‘Mass-casualty incident’ as Maersk-operated ship destroys Baltimore bridge

A Maersk-operated container ship has caused a catastrophic collapse of a key bridge in the US port of Baltimore, with as many as 20 people missing.

Video footage posted online shows the ship had some mechanical issues prior to hitting the bridge. Lights on the vessel can be seen flickering, then going out as the vessel veered off course and hit the bridge’s support pillar and causing the whole structure to collapse into the Patapsco River.

Two people had been removed from the river and efforts were focused on finding “upwards of seven individuals”, with the local fire department calling the incident a “mass-casualty event”, as reported in the Financial Times.

US Homeland Security Secretary Alejandro Mayorkas said there are “no indications” the collision of a container ship that resulted in a major bridge collapse in Baltimore was an intentional act.

The 9,962-TEU Dali (built 2015) was involved in an “incident” at the Port of Antwerp in Belgium in 2016, port authorities confirmed to CNN.

According to the CNN, the container ship had been inspected 27 times since its building in 2015, and had two “deficiencies” since then, according to records from the Electronic Quality Shipping Information System (Equasis).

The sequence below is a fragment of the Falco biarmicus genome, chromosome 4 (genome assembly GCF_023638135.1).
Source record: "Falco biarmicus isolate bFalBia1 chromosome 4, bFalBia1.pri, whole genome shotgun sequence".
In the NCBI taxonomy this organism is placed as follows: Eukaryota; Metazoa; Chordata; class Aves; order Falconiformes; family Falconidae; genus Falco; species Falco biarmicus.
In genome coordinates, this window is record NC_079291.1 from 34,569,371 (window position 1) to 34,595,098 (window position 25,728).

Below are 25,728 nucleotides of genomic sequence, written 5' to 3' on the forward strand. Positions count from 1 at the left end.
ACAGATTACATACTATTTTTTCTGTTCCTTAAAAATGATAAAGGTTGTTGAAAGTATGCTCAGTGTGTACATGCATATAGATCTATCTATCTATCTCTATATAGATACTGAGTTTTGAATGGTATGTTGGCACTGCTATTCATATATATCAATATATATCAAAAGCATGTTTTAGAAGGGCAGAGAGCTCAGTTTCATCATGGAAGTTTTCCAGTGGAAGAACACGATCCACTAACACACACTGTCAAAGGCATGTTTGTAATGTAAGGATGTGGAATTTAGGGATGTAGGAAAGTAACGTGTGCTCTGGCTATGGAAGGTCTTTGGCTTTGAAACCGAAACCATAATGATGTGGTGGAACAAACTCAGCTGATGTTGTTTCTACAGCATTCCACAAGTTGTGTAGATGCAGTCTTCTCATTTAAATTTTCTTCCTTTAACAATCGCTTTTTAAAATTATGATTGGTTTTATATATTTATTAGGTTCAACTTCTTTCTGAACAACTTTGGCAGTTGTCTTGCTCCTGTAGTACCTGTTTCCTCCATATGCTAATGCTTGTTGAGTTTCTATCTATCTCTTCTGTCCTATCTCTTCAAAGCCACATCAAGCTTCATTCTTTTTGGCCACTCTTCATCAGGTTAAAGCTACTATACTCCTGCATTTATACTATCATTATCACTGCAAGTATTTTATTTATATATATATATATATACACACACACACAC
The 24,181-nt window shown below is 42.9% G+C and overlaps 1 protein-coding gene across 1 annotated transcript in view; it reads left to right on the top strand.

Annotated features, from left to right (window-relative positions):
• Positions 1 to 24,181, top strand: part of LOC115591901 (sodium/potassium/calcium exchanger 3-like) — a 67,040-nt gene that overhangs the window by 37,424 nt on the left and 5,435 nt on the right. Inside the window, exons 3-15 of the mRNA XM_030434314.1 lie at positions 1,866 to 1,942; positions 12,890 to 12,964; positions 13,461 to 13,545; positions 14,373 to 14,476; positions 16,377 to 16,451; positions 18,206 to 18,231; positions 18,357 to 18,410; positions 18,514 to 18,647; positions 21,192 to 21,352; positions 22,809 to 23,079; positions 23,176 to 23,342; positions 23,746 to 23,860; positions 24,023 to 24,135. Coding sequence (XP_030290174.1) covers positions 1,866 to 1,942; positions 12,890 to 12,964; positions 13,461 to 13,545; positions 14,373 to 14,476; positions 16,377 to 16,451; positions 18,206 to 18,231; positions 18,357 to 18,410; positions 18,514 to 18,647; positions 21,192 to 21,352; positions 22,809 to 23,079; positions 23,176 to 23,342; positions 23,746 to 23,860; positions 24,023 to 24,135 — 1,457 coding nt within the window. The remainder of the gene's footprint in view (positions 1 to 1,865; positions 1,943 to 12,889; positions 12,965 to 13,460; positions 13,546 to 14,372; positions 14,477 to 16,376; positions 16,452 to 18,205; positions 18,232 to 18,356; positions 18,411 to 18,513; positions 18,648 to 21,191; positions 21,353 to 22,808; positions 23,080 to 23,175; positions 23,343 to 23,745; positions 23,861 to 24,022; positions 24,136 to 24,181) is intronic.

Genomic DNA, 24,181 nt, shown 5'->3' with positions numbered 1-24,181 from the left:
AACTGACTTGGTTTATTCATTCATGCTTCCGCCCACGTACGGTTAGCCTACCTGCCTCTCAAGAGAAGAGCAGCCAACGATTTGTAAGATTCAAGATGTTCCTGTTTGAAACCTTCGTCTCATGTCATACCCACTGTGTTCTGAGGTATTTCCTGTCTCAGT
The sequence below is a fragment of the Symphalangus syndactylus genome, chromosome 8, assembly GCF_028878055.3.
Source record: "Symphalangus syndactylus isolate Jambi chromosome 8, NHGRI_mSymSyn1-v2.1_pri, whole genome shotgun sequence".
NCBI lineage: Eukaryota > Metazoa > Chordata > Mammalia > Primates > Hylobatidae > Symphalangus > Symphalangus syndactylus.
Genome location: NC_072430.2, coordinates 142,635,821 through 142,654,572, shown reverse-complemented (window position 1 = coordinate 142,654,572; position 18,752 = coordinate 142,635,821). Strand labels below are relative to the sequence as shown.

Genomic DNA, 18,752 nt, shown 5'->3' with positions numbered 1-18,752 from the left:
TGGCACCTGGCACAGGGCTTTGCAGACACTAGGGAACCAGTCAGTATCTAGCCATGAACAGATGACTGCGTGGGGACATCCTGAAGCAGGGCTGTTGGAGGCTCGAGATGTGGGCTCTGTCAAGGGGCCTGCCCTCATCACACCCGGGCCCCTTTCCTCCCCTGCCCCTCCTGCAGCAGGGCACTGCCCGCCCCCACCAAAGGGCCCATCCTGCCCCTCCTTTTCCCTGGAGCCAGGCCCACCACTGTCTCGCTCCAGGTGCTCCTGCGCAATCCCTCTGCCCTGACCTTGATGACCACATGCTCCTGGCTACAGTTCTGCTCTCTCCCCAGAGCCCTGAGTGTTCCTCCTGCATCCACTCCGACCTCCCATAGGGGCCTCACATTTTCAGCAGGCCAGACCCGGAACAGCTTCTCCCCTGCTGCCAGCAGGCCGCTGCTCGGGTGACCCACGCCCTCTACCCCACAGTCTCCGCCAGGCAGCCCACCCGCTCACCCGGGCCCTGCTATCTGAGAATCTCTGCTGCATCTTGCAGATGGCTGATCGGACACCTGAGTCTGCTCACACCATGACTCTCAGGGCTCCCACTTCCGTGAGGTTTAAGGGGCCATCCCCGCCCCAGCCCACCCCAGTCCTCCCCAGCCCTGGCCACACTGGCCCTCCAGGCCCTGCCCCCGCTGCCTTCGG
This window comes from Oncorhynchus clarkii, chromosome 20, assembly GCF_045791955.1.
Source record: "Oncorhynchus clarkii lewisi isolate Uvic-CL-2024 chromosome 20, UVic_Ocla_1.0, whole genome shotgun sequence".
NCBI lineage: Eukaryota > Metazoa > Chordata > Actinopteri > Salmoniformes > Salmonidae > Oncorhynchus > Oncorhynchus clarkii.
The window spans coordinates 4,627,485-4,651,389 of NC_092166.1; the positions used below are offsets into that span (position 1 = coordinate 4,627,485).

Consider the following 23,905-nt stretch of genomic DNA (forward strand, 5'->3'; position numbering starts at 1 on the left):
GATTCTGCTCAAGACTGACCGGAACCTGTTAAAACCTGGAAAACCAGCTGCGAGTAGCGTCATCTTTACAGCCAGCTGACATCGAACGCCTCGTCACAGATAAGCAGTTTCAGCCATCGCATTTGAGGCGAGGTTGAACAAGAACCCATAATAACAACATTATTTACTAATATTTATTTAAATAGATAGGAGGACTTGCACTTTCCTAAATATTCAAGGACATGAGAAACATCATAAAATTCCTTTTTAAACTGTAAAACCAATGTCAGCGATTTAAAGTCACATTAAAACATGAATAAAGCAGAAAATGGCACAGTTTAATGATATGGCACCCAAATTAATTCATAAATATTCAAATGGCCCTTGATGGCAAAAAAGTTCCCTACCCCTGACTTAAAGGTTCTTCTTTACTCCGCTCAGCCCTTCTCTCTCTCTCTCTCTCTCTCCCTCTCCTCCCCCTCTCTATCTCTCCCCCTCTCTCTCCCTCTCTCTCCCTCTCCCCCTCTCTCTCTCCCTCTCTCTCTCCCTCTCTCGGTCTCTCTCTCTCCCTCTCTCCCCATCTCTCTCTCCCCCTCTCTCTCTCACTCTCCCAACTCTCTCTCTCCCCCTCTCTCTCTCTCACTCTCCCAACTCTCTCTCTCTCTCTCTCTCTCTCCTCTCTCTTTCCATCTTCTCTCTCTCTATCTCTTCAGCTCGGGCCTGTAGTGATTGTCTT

The last inspection the Dali had was on September 9, 2023, when it was inspected by the United States Coast Guard in New York, Equasis reports. No deficiencies were noted from that inspection, according to the database, as reported by the CNN.

Maersk commented: “We are horrified by what has happened in Baltimore, and our thoughts are with all of those affected,” adding that the ship was operated by charter vessel company Synergy Group and was carrying Maersk customers’ cargo. “No Maersk crew and personnel were onboard the vessel,” the company said.

Vespucci Maritime’s CEO, Lars Jensen, said “The bridge collapse will mean that for the time being it will not be possible to get to the container terminals – or a range of the other port terminals – in Baltimore. In 2023 the terminals handled 1.1 million TEU. This is some 21,000 TEU per week which now has to be routed through other ports in the region. Additionally this means the cargo already gated into the Baltimore terminals would have to either wait an unknown period for the sealane to reopen, or be gated back out and shifted to a different port.”

This is the third incident since the start of the year of a large ship seemingly losing control of its steering. On 16 March, the 2015-built 14,000 TEU YM Witness crashed into the quay while attempting to berth at Turkey’s Evyapport. On 22 February, an empty barge collided with a bridge in southern China, which led to its partial collapse and vehicles plunging into the water.

Author: Viki Keckarovska

Source: Ti Insights

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